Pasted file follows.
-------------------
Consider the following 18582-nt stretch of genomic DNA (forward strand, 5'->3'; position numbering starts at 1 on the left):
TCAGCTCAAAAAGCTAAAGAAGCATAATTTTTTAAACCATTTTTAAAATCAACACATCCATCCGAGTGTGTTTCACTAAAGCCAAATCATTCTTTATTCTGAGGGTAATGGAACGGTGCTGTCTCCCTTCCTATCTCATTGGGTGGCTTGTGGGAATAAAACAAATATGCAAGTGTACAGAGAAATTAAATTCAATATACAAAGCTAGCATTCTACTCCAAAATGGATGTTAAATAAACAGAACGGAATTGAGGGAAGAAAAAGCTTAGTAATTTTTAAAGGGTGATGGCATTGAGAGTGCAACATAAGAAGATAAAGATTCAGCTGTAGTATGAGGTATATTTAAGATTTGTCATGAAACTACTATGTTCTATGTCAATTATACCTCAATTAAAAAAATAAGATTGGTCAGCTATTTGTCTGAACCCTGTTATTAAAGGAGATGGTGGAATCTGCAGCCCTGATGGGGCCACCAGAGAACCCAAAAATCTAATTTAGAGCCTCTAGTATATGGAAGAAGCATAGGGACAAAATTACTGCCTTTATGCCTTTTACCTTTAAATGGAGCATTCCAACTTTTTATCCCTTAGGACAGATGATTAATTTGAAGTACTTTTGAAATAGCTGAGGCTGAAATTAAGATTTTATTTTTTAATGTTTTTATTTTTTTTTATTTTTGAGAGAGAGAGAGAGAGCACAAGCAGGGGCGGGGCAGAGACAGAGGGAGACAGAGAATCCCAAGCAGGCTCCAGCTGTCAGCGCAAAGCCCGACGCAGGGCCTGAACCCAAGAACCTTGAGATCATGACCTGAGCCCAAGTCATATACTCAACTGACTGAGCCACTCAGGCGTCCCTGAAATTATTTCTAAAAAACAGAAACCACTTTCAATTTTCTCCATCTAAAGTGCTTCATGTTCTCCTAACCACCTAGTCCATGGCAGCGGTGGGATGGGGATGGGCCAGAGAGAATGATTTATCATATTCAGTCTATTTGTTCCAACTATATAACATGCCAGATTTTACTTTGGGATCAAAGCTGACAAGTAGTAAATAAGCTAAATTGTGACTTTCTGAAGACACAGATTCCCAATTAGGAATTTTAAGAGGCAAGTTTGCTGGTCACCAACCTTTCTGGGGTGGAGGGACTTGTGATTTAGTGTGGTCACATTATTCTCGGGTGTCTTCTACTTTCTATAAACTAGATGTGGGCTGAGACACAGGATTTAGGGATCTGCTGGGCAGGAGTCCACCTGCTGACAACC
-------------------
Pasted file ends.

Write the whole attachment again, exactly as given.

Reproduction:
Consider the following 18582-nt stretch of genomic DNA (forward strand, 5'->3'; position numbering starts at 1 on the left):
TCAGCTCAAAAAGCTAAAGAAGCATAATTTTTTAAACCATTTTTAAAATCAACACATCCATCCGAGTGTGTTTCACTAAAGCCAAATCATTCTTTATTCTGAGGGTAATGGAACGGTGCTGTCTCCCTTCCTATCTCATTGGGTGGCTTGTGGGAATAAAACAAATATGCAAGTGTACAGAGAAATTAAATTCAATATACAAAGCTAGCATTCTACTCCAAAATGGATGTTAAATAAACAGAACGGAATTGAGGGAAGAAAAAGCTTAGTAATTTTTAAAGGGTGATGGCATTGAGAGTGCAACATAAGAAGATAAAGATTCAGCTGTAGTATGAGGTATATTTAAGATTTGTCATGAAACTACTATGTTCTATGTCAATTATACCTCAATTAAAAAAATAAGATTGGTCAGCTATTTGTCTGAACCCTGTTATTAAAGGAGATGGTGGAATCTGCAGCCCTGATGGGGCCACCAGAGAACCCAAAAATCTAATTTAGAGCCTCTAGTATATGGAAGAAGCATAGGGACAAAATTACTGCCTTTATGCCTTTTACCTTTAAATGGAGCATTCCAACTTTTTATCCCTTAGGACAGATGATTAATTTGAAGTACTTTTGAAATAGCTGAGGCTGAAATTAAGATTTTATTTTTTAATGTTTTTATTTTTTTTTATTTTTGAGAGAGAGAGAGAGAGCACAAGCAGGGGCGGGGCAGAGACAGAGGGAGACAGAGAATCCCAAGCAGGCTCCAGCTGTCAGCGCAAAGCCCGACGCAGGGCCTGAACCCAAGAACCTTGAGATCATGACCTGAGCCCAAGTCATATACTCAACTGACTGAGCCACTCAGGCGTCCCTGAAATTATTTCTAAAAAACAGAAACCACTTTCAATTTTCTCCATCTAAAGTGCTTCATGTTCTCCTAACCACCTAGTCCATGGCAGCGGTGGGATGGGGATGGGCCAGAGAGAATGATTTATCATATTCAGTCTATTTGTTCCAACTATATAACATGCCAGATTTTACTTTGGGATCAAAGCTGACAAGTAGTAAATAAGCTAAATTGTGACTTTCTGAAGACACAGATTCCCAATTAGGAATTTTAAGAGGCAAGTTTGCTGGTCACCAACCTTTCTGGGGTGGAGGGACTTGTGATTTAGTGTGGTCACATTATTCTCGGGTGTCTTCTACTTTCTATAAACTAGATGTGGGCTGAGACACAGGATTTAGGGATCTGCTGGGCAGGAGTCCACCTGCTGACAACC